Since Columbine in 1999, there’s been one common theme found throughout so many of these mass shootings: the need for the murderer to make their plans of destruction known to someone. Any time you read a news article about a mass shooting happening someplace—whether it be a school, mall, government building, etc.—there has always been a tendency for the killer to reveal their evil intentions beforehand. As I mentioned, prior to the tragedy at Columbine High School, Randy and Judy Brown (parents of friend/survivor Brooks Brown), filed a report with the sheriff’s office stating that shooter Eric Harris had threatened to kill Brooks and had written on the internet that he would like to kill people in March 1998—a full year before the murders. Harris revealing his ghoulish plans on the internet was also the beginning of a trend that has been followed by a majority of mass shooters into the modern day.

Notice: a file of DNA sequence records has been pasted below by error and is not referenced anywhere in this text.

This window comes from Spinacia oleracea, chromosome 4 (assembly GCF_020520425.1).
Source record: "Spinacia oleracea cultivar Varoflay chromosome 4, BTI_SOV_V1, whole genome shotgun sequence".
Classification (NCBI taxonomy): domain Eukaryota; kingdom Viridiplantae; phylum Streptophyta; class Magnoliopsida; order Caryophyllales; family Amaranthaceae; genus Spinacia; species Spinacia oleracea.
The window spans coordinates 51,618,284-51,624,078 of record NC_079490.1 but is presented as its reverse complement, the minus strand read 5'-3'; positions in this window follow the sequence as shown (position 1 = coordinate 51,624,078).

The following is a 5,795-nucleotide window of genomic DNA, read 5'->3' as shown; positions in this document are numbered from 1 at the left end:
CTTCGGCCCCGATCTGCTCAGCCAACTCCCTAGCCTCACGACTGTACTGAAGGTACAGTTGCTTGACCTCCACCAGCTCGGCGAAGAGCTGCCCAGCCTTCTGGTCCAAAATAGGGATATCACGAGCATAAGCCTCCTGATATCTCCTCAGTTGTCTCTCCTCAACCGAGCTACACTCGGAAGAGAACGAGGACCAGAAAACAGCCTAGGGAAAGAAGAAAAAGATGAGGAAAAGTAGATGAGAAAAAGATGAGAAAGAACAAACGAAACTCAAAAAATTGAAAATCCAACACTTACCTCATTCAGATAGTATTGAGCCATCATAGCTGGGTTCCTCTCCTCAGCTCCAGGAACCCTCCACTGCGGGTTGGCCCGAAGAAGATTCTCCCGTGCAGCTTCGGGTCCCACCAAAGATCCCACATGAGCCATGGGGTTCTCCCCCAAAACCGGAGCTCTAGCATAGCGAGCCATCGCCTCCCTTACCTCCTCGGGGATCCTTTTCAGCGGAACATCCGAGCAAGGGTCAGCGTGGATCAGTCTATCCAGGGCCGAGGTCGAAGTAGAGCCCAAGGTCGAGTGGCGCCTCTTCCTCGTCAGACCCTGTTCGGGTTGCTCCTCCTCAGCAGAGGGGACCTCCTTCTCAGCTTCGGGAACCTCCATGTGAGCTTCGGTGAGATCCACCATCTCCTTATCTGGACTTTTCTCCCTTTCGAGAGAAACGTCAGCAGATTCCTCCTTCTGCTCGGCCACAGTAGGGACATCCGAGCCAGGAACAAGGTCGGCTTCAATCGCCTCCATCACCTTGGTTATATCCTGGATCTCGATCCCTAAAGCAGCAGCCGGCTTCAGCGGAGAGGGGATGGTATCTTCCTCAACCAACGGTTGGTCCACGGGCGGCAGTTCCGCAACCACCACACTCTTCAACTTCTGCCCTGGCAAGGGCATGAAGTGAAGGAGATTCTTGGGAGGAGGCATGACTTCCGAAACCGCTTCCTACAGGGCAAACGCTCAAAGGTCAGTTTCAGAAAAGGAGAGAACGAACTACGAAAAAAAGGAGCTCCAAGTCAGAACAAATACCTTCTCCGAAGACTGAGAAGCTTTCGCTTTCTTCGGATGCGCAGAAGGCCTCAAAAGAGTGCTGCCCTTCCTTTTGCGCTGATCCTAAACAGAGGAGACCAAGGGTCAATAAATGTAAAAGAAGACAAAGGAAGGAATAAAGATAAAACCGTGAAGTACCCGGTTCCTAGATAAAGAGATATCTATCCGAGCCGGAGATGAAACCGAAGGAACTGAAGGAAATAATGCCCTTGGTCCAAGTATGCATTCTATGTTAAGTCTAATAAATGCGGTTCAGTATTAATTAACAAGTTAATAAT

In 2022, Doctor of Science in Cybersecurity from Marymount University Nnaemeka Ekwunife published his research on how social media postings can predict mass shootings before they occur. Analyzing 500 Twitter postings shortly before and after five mass shootings in recent U.S. history, both manually and through machine learning algorithms, Ekwunife found that as many as 66% of these tweets pointed to the possibility of an incident or described the incident in almost real-time.